Petty rose to the position of a Corporal but he was destined for other things.
In 1981, he left the army and after splitting with his wife, he moved from Samatta Point, in Grove, a scheme for soldiers, and returned to Uitvlugt, his home village.
“There was not much jobs here and I got a job at the factory throwing wood into the boiler.”
The work was tedious. “I got use to it but wanted to move up.”
He applied for and got another job at the Evaporator section where the cane syrup is boiled.
“I fell in love with it. The factory was operating and the challenge was something that made me want to come to work.”
His vocal stance on issues did not go unnoticed over the years. In 1988, his attendance and work record performance saw him declared runner-up to the “Champion Worker”.
It was the next year that really started to define the life of former soldier.
GuySuCo had a six-week strike and Petty was a leader demanding better conditions and pay.
After hitting the streets for the protest, Petty was among others locked up twice by police.
“That was the year that the budget came out by the previous government and they were calling it all kinds of names including “bigjet”.”
“Having been a soldier, naturally discipline was something that played a big part for me. I made it known clearly to my fellow sugar workers that regular attendance and attention to detail were very important.”
Petty recalled the days of the Friday market at Uitvlugt and on Saturday at Leonora, another estate not far away.
“The rum shops were full and the families came out to shop. It was a big day. The village depended on the estate. The culture is different now. People do what they want. Discipline has gone down the drain,” he lamented.
Thanks to sugar
Quite simply, Petty is thankful to sugar for his achievement.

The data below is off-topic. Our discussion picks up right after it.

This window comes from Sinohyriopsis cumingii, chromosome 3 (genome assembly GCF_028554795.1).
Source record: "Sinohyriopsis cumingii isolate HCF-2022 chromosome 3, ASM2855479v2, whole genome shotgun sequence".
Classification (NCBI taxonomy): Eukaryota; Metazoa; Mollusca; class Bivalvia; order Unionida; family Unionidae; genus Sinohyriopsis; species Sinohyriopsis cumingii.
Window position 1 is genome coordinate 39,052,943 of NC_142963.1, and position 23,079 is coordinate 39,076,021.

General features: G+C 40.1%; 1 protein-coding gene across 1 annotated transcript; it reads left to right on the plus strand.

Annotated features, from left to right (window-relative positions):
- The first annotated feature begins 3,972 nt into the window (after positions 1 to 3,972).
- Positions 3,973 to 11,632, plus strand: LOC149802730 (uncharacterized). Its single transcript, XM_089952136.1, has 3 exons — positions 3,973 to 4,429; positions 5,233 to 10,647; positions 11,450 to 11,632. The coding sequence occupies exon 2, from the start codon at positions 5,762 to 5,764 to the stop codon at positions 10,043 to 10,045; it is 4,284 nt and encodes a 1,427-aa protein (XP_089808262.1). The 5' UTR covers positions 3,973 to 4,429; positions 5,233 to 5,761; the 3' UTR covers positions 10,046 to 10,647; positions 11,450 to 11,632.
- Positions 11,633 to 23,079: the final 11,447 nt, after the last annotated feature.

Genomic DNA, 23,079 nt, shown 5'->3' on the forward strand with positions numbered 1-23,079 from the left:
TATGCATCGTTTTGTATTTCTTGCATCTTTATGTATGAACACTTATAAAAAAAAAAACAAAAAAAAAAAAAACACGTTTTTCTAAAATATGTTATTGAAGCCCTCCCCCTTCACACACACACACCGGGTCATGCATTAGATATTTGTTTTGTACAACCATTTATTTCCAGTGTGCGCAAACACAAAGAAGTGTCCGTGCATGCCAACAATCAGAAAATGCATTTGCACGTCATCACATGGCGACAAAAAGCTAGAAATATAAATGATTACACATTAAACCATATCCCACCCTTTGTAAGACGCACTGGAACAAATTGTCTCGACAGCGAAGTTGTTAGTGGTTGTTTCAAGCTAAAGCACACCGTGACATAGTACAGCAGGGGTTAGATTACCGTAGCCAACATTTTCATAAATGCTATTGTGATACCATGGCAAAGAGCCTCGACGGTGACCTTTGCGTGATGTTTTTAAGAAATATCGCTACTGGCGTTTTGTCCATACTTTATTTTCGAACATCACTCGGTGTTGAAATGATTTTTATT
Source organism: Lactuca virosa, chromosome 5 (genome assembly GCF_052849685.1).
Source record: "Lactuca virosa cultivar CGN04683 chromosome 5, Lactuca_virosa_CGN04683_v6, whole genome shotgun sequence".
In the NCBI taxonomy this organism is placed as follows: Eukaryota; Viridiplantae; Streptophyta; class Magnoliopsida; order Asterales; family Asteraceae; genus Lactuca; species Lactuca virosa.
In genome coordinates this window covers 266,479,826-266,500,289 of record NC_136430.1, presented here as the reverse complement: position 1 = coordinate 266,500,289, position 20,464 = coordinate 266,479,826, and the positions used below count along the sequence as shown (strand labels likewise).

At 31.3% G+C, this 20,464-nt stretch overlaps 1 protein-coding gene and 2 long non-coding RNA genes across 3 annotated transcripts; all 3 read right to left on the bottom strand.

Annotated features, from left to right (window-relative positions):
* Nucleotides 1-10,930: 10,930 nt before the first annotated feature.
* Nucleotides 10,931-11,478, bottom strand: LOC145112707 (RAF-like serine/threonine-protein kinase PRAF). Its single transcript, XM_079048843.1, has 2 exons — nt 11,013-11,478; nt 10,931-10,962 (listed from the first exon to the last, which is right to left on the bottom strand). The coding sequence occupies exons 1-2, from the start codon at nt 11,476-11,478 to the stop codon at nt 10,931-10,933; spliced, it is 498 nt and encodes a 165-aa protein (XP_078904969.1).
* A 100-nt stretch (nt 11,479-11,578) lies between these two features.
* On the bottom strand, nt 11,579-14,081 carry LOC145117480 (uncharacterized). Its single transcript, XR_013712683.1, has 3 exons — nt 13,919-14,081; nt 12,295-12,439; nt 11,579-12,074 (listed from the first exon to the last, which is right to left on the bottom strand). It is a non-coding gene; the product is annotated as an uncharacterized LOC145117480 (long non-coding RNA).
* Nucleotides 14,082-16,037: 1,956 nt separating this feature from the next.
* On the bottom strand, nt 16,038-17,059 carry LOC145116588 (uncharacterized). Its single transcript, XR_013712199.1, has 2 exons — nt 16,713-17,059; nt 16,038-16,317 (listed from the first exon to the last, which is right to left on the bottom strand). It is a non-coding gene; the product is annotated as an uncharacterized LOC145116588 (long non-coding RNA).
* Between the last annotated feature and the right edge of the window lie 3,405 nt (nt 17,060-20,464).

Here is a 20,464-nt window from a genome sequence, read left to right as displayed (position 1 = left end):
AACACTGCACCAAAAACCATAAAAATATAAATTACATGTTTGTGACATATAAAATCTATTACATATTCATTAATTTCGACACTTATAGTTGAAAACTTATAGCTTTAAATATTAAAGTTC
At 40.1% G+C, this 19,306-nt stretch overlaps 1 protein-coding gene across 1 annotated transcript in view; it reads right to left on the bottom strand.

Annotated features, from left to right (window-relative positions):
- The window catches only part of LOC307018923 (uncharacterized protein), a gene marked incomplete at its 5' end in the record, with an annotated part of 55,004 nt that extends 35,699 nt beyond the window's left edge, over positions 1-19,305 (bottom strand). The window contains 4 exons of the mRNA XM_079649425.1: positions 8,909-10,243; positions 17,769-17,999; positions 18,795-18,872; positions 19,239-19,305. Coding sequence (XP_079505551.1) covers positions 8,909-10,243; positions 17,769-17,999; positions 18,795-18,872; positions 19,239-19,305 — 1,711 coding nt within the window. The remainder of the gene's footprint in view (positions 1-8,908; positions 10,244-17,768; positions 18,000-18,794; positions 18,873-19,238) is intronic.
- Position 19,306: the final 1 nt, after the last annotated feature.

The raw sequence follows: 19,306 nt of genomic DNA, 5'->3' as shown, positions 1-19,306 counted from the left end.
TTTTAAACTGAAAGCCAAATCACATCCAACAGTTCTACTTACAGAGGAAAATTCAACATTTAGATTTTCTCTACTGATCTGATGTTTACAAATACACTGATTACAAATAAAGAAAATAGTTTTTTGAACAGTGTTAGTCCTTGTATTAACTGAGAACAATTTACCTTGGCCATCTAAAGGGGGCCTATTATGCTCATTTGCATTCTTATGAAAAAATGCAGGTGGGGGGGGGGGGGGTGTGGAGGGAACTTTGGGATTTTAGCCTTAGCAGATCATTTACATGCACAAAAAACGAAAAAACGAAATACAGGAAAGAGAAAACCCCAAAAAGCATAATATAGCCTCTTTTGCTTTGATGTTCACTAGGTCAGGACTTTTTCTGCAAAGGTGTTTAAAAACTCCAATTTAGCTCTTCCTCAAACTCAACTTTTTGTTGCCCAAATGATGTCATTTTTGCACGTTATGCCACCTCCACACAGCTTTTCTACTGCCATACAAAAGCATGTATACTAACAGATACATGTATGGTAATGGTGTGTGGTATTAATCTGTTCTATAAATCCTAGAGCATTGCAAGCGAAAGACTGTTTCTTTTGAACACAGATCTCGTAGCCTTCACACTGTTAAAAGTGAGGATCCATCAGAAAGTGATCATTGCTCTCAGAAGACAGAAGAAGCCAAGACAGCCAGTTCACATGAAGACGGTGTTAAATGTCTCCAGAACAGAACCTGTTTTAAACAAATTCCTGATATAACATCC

“Back then we sometimes get 25% backpay…$80,000-$90,000 one time in bonus. You could have built your house and buy zinc.”
He recalls that one of the most memorable and saddest times at the sugar estate was learning that another colleague was killed after a punt fell on him at the Leonora estate, back in the ‘80s.
Times have changed now, with GuySuCo struggling to get workers to come out. At Uitvlugt, the problem is a major one with the attendance at a lowly 18% in recent times.
“The workers are leaving because of construction and other jobs. But, we try to encourage them to stay because more than likely NIS and other benefits you can get at GuySuCo, they will be losing.
His role as a GAWU representative also placed place Petty in sometimes peculiar positions.
“You are the link between workers. A worker might be wrong but you still have to ask for mercy. Sometimes we are accused of being sellouts. But that comes with the territory.”
In three more years, Petty is due for pension.
Three years ago, the worker told President Bharrat Jagdeo during a visit to the community that workers needed to be trained more in technology.
“We are thankful now because the community has been given 20 computers by government.”
While, in terms of monumental contributions like engineers and other builders, Petty may not have contributed on the same level, in our view his discipline and stance are worthy of what admirable Guyanese are made of.
Despite the fact that GuySuCo faced troubling times, he stayed the course.
He was not afraid of being locked up or admonishing a late arrival by a co-worker. He is representative of all the workers across Guyana, and does it because it is more than a job.
Royston ‘Dickey’ Petty in our estimation is a ‘Special Person’.